Set into the door was a window, likely to prevent accidents in situations where employees are moving back and forth between this room (to count tills and pick up the ordered LPs) and the floor of the store proper. However, over the years it has become covered in various stickers for labels and bands long-since broken up, and now really only acted as a means of getting a vague sense of what was on the other side, without offering much definition. I tried to angle my head in a way that allowed me to get a glimpse through the glass without giving away my own presence, and as I worked at this, the sounds on both sides began to increase, as Angie began to punctuate what I was seeing with her moans.
“Just make sure everything is still set,” she said, and the face rang a bell, for some reason. I took another nip on my flask, but that didn’t put it any more into focus.
“Yes,” he said, and turned to walk past my window, where I could make out a nametag with a visible A on one line, and T on the other.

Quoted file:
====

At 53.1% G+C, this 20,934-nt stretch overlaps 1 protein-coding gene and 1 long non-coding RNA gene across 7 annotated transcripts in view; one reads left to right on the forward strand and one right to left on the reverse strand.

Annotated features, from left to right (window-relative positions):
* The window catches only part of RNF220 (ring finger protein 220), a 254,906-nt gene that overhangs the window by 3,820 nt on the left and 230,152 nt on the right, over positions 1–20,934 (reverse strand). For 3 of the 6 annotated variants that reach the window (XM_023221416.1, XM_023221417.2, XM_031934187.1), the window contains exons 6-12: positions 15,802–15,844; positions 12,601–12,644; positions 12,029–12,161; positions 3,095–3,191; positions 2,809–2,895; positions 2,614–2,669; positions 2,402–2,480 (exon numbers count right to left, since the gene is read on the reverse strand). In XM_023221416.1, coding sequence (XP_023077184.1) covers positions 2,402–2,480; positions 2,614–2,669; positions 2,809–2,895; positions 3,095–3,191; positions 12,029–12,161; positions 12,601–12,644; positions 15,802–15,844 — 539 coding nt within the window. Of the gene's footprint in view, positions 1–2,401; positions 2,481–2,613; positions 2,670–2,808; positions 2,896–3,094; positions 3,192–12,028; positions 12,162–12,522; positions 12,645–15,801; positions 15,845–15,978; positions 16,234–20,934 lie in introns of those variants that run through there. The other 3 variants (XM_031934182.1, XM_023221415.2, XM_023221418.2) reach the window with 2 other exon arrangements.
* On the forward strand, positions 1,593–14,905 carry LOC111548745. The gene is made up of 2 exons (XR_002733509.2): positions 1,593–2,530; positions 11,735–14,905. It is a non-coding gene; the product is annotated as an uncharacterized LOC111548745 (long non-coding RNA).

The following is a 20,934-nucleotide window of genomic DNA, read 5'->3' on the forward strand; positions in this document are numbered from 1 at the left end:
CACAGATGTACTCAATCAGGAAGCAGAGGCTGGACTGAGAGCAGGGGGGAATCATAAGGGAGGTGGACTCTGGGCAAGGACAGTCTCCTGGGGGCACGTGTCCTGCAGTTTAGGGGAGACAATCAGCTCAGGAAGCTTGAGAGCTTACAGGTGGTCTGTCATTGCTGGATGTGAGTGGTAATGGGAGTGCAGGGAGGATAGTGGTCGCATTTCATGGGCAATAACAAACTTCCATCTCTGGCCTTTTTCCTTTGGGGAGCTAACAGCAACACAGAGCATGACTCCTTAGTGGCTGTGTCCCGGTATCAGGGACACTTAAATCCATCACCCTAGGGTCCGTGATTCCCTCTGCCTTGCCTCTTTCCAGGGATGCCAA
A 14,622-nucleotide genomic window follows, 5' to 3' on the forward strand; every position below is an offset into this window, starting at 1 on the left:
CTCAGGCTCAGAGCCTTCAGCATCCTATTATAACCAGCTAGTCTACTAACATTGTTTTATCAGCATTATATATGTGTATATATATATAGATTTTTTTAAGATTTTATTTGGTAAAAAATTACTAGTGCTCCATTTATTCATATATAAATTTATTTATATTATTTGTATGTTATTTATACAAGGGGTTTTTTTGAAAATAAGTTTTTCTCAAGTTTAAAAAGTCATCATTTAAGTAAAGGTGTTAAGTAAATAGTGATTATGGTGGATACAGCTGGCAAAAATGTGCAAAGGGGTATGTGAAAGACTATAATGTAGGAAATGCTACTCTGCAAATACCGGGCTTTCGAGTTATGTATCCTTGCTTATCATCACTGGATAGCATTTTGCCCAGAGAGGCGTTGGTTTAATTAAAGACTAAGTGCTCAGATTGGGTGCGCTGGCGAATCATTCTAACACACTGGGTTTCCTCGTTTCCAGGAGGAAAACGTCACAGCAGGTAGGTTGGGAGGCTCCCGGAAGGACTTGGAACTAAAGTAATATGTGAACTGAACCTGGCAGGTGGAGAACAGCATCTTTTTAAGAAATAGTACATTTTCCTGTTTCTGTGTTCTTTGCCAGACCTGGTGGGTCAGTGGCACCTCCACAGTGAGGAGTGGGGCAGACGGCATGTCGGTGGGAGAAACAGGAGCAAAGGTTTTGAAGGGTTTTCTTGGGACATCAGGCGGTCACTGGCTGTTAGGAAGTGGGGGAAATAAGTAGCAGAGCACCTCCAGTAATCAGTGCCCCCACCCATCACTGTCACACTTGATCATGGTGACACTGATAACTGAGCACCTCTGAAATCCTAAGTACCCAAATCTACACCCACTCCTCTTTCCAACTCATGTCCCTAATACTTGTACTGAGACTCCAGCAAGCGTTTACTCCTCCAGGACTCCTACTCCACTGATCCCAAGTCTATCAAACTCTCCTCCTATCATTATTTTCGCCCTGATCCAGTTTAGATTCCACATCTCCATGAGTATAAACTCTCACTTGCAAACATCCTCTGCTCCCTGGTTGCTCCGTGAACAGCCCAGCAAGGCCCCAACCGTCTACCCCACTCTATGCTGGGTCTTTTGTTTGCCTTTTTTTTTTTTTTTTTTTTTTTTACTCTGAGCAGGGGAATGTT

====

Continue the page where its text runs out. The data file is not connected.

I decided I didn’t want to press my luck any further, and I could see the woman was exiting the building with all speed, and it wasn’t worth tailing either of them. Plus, I still had to deal with Miles, and I was sort of curious to find out if Angie and her man had an exit strategy. It sounded as if they had – ahem – finished something, and it could be amusing to try and see them wiggle out of that. However, these thoughts were interrupted, when the door I was looking through opened. A tall, skinny kid walked in, shrouded in a hoodie and a shock of black hair that poked out to point out the direction he was headed in.